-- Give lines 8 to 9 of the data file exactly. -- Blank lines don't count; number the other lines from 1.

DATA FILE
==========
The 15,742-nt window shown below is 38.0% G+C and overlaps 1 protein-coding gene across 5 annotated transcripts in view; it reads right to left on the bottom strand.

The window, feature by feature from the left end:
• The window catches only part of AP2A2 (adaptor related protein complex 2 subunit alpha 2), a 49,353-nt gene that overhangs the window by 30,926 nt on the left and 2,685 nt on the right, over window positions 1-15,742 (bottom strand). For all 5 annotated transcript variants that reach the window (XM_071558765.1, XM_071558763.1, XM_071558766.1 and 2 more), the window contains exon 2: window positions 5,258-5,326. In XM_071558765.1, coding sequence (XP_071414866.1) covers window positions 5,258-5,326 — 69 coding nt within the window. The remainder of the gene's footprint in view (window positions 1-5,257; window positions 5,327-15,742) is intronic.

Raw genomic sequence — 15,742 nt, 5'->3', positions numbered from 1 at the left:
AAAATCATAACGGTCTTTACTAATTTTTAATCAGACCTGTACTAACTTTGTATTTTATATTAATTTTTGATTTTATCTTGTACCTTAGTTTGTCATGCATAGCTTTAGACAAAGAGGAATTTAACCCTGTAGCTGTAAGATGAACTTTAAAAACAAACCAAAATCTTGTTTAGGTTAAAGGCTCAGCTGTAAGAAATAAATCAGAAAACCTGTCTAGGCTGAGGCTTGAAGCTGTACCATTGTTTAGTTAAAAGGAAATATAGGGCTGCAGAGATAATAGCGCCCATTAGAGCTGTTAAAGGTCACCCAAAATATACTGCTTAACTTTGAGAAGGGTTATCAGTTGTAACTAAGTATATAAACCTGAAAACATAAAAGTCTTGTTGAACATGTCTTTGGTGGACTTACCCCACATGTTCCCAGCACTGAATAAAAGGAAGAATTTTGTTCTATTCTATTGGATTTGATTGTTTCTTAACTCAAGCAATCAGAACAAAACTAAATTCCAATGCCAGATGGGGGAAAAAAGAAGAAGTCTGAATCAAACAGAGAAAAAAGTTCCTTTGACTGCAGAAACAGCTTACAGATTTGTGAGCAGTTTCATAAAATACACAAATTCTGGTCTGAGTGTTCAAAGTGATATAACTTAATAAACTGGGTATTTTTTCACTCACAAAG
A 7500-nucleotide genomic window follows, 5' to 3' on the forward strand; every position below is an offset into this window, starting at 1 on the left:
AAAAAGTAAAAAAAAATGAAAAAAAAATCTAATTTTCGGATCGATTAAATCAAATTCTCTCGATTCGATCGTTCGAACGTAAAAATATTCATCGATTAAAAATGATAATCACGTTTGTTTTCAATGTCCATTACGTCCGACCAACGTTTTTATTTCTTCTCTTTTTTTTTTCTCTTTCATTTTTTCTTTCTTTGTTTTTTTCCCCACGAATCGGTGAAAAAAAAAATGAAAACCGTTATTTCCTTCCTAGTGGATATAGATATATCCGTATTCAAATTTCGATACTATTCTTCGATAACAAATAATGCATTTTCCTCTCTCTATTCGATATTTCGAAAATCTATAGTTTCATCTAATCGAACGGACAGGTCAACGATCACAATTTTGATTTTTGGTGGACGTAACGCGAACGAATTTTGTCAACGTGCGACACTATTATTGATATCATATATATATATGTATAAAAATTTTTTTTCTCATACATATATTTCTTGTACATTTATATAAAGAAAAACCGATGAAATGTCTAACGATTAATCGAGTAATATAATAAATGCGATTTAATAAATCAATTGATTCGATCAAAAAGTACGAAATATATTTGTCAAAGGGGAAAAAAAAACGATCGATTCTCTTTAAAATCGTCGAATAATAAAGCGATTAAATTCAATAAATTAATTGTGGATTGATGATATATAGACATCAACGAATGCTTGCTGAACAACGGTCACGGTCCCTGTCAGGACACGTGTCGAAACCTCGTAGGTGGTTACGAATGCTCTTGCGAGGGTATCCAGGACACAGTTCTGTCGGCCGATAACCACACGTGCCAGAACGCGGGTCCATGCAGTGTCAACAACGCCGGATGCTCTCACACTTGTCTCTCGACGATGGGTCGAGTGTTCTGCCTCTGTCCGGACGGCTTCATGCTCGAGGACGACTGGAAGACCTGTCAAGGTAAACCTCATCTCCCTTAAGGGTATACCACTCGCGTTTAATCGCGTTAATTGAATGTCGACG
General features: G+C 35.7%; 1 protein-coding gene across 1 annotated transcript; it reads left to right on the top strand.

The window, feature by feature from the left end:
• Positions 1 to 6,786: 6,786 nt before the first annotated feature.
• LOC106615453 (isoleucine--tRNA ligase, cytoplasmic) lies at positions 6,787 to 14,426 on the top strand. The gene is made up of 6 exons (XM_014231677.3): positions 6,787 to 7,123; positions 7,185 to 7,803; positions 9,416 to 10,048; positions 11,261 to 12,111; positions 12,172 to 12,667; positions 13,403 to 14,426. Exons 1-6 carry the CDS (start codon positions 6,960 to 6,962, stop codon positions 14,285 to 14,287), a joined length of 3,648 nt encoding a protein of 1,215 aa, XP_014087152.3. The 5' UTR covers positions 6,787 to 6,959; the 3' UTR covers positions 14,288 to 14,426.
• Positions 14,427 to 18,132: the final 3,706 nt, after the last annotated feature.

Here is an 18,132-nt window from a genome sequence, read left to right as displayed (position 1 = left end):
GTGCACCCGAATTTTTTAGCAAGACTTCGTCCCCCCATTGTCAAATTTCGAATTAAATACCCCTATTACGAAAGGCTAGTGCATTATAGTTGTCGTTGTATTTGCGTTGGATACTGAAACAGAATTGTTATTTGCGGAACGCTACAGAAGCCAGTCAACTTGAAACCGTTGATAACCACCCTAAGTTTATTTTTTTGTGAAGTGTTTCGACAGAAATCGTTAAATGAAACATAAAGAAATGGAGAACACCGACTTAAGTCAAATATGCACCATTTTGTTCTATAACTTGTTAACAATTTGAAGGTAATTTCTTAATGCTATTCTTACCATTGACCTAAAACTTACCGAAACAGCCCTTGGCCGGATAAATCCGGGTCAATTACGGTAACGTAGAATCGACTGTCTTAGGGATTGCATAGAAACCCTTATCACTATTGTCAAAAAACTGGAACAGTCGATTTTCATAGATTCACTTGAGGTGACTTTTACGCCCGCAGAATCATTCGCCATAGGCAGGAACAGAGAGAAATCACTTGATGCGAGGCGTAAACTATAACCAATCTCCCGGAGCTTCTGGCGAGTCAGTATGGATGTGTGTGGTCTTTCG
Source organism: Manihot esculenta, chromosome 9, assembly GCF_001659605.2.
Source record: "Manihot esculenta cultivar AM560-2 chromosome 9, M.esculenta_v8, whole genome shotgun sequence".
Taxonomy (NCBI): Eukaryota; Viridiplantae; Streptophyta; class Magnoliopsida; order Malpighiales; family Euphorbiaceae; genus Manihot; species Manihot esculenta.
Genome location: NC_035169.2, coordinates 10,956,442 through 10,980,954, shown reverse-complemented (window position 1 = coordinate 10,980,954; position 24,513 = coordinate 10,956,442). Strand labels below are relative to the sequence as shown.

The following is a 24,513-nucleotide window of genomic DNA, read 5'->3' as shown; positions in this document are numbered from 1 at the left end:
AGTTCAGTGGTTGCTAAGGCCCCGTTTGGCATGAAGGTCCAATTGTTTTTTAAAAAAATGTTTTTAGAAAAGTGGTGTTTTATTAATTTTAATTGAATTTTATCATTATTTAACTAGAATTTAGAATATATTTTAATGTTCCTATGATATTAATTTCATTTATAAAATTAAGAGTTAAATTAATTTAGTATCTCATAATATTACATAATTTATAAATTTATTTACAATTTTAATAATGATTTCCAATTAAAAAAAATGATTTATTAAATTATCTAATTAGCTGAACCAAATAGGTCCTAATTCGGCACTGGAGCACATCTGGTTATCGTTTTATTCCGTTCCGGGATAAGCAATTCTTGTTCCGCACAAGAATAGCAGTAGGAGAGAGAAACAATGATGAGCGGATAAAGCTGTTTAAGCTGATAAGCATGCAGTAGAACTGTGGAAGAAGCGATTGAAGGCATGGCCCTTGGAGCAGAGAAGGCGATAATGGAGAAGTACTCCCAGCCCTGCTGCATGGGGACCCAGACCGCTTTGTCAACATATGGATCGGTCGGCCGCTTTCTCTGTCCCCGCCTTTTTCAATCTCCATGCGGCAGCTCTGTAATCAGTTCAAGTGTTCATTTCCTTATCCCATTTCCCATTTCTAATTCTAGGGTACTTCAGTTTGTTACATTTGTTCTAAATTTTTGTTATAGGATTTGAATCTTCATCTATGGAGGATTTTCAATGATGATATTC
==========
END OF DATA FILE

General features: G+C 35.7%; 1 protein-coding gene across 1 annotated transcript; it reads left to right on the top strand.

The window, feature by feature from the left end: